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A Half-Term Report on AC Milan

GLASGOW, SCOTLAND - NOVEMBER 26:  A team group of AC Milan during the UEFA Champions League Group H match between Celtic and AC Milan at Celtic Park Stadium on November 26, 2013 in Glasgow, Scotland.  (Photo by Jeff J Mitchell/Getty Images)
Jeff J Mitchell/Getty Images
Matteo BonettiContributor IDecember 13, 2016

The halfway point of the Serie A is nearly upon us, and it's time to hand out some not-so-festive grades to our dear Milan that have taken the term atrocity to unforeseen heights.

Grades will be handed out in a typical American letter-grade system:

  • A = Excellent
  • B= Good
  • C= Mediocre
  • D= Poor
  • F= Kevin Constant

Now that that's out of the way, let's move on to grading each of Milan's various departments on the field, including their coach and the tactics that have been used.

 

Coach: D

The only reason Allegri isn't failing completely is that Milan are the only Italian team still left in the Champions League, and they've actually shown a bit of competence in Europe that brings back fond memories of the old days.

MILAN, ITALY - DECEMBER 11:  Head coach AC Milan Massimiliano Allegri reacts during the UEFA Champions League Group H match between AC Milan and Ajax Amsterdam at Stadio Giuseppe Meazza on December 11, 2013 in Milan, Italy.  (Photo by Claudio Villa/Getty
Claudio Villa/Getty Images

Two years removed from winning the Scudetto, Massimiliano Allegri has really outdone himself domestically. After it seemed that Milan's start last season couldn't be matched in terms of poorness, Allegri decided to continue giving Milan fans stomach ulcers with performances that are anything but Milan class.

The last time the Rossoneri started like this, they were relegated to the Serie B back in the early 1980s.

Now, they sit only five points above the drop zone, having picked up 19 points in their first 17 matches of the Serie A season.

 

Tactics: F

Look up Milan's squad selection this entire season, and you won't see the same starting XI twice. On top of that, the formation seems to change on a weekly basis: 4-3-3, 4-3-1-2, 4-3-2-1 and even a 3-5-2 are all tactical schemes that have been used by a coach that has no idea who his best XI are.

Interestingly enough, Milan hold the highest possession percentage in the Serie A, further showing how useless that statistic is. 

The players are continually rotated around various positions, with the likes of Kevin Constant and Andrea Poli actually starting at full-back. Sure, you can pull out the injury card—but once again some of these cases are linked back to coach Allegri, who is notorious for rushing players back from injury rather quickly (see: Stephan El Shaarawy, Thiago Silva, Alexandre Pato).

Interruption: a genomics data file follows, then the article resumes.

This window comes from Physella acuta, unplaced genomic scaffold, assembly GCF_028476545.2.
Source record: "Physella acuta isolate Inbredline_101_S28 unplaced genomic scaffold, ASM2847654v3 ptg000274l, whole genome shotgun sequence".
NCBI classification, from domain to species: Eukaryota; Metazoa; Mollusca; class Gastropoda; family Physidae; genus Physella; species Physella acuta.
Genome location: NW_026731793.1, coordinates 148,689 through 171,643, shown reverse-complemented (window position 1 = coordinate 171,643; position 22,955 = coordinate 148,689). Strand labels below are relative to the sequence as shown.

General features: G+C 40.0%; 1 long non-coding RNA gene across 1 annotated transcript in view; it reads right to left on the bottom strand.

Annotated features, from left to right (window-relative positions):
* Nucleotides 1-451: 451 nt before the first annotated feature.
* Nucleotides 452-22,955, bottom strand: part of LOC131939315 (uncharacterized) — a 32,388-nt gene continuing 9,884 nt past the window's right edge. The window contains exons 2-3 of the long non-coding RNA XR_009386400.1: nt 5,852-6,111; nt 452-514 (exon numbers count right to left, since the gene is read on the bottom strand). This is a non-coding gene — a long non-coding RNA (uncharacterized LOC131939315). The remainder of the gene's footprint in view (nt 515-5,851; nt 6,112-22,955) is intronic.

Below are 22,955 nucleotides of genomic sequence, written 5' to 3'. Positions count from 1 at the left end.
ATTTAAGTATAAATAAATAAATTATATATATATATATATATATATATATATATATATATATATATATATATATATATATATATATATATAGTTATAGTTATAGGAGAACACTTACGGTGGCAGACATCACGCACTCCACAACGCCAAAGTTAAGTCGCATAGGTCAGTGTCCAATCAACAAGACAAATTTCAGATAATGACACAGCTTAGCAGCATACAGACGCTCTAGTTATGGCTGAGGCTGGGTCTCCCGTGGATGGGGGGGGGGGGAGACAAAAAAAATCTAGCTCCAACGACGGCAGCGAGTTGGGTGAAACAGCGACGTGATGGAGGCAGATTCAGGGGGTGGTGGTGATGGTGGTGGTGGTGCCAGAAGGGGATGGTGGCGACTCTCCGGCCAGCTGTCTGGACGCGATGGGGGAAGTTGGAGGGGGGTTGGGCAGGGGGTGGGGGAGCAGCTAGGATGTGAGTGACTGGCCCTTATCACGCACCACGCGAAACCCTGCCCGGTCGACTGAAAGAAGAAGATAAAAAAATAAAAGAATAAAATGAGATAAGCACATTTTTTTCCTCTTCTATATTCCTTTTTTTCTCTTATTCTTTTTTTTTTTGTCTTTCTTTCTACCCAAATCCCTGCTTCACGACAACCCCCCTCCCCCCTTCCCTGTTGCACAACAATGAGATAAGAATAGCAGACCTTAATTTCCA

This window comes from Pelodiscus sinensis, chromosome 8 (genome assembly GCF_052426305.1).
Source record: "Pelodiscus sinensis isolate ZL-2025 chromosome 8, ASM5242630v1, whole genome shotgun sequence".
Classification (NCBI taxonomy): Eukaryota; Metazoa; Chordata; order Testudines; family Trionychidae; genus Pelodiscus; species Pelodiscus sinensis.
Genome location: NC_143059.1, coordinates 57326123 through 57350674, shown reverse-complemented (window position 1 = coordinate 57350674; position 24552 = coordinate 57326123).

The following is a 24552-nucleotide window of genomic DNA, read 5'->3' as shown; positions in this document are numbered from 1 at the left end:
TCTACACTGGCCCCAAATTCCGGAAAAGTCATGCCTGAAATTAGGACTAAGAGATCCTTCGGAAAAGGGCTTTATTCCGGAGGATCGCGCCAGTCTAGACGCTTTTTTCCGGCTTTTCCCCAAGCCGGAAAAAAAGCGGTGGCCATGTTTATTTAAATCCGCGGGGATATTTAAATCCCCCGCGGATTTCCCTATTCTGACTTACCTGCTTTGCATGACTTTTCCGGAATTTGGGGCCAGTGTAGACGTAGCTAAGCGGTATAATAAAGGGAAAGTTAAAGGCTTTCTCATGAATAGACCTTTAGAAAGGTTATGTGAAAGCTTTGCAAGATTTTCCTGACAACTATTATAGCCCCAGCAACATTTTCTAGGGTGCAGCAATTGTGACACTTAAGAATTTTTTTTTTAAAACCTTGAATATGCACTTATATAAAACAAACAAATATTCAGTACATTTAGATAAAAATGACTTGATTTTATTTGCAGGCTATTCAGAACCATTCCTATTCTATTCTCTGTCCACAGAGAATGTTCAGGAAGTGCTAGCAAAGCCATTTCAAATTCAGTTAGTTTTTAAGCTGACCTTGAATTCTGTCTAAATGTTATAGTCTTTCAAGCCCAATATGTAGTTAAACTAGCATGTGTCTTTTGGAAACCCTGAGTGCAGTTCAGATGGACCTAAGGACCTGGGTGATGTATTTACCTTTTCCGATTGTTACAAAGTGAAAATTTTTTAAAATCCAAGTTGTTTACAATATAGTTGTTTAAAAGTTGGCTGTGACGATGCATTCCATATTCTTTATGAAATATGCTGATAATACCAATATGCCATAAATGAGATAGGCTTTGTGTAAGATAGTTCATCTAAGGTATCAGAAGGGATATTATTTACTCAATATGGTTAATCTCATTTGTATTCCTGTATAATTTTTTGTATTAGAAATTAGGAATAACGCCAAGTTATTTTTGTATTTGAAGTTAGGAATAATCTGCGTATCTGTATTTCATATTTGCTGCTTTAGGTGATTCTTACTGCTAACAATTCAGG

Defense: D

BARCELONA, SPAIN - NOVEMBER 06:  Philippe Mexes of AC Milan gestures during the UEFA Champions League Group H match Between FC Barcelona and AC Milan at Camp Nou on November 6, 2013 in Barcelona, Spain.  (Photo by David Ramos/Getty Images)
David Ramos/Getty Images

It's hard to judge a unit when it changes every week, but that's exactly why it's getting such a poor grade. Between makeshift full-backs, 90 minutes of Kevin Constant and attacking midfielders playing in the defense, this unit has been the main reason why Milan are in such a dire position.

Even more incredibly, Daniele Bonera looks to be by far Milan's best central defender. This was capped off against Inter when he actually managed to pull off a sombrero with Rodrigo Palacio breathing down his neck on a counter-attack.

Milan have conceded 26 goals this season. Only four teams have a poorer record, and they're actually the bottom four teams in the Serie A table.

 

Midfield: C

Nigel De Jong is the only one that truly saves himself in this group, as he has been the player of the season for Milan. Always a hard worker, De Jong has been selfless for the Rossoneri and rarely makes a mistake in possession.

MILAN, ITALY - SEPTEMBER 28:  Nigel de Jong of AC Milan #34 and Pedro Obiang of UC Sampdoria compete for the ball during the Serie A match between AC Milan and UC Sampdoria at Stadio Giuseppe Meazza on September 28, 2013 in Milan, Italy.  (Photo by Claudi
Claudio Villa/Getty Images

Other than the Dutchman, Riccardo Montolivo has taken a nosedive compared to last season, and Sulley Muntari is still a ticking time-bomb ready to explode despite offering a few key goals throughout the campaign. 

 

Attack: B-

Mario Balotelli. Stephan El Shaarawy. Robinho. Giampaolo Pazzini, Alessandro Matri. Kaka. Keisuke Honda. Riccardo Saponara.

MILAN, ITALY - NOVEMBER 02:  (L-R) Riccardo Montolivo, Kaka and Mario Balotelli of AC Milan look dejcted during the Serie A match between AC Milan and ACF Fiorentina at Stadio Giuseppe Meazza on November 2, 2013 in Milan, Italy.  (Photo by Claudio Villa/G
Claudio Villa/Getty Images

By far Milan's best unit, the attack is the saving grace of this team and should be exploited more thoroughly. Only a 4-2-3-1 formation could truly squeeze out the abundance of talent that Allegri has up front. 

With the arrival of Keisuke Honda, expect Milan to hopefully adopt a much more offensive approach, as the Japanese playmaker can be slotted alongside Kaka and Stephan El Shaarawy, with Mario Balotelli spearheading the front line.

The only reason why this unit received a B- instead of a B is Alessandro Matri. Milan's most expensive summer signing has essentially been a metaphor of their season so far. 

 

Conclusion

With Silvio Berlusconi saying that he is now fully focused in the team, expect a few more surprises in the January transfer window. Milan's side will be much different when they meet Atletico Madrid in the Champions League.

Adil Rami and Keisuke Honda will prove to be valuable starters for Milan, and the hulking Rami will certainly help Milan on aerial defending.

 

 

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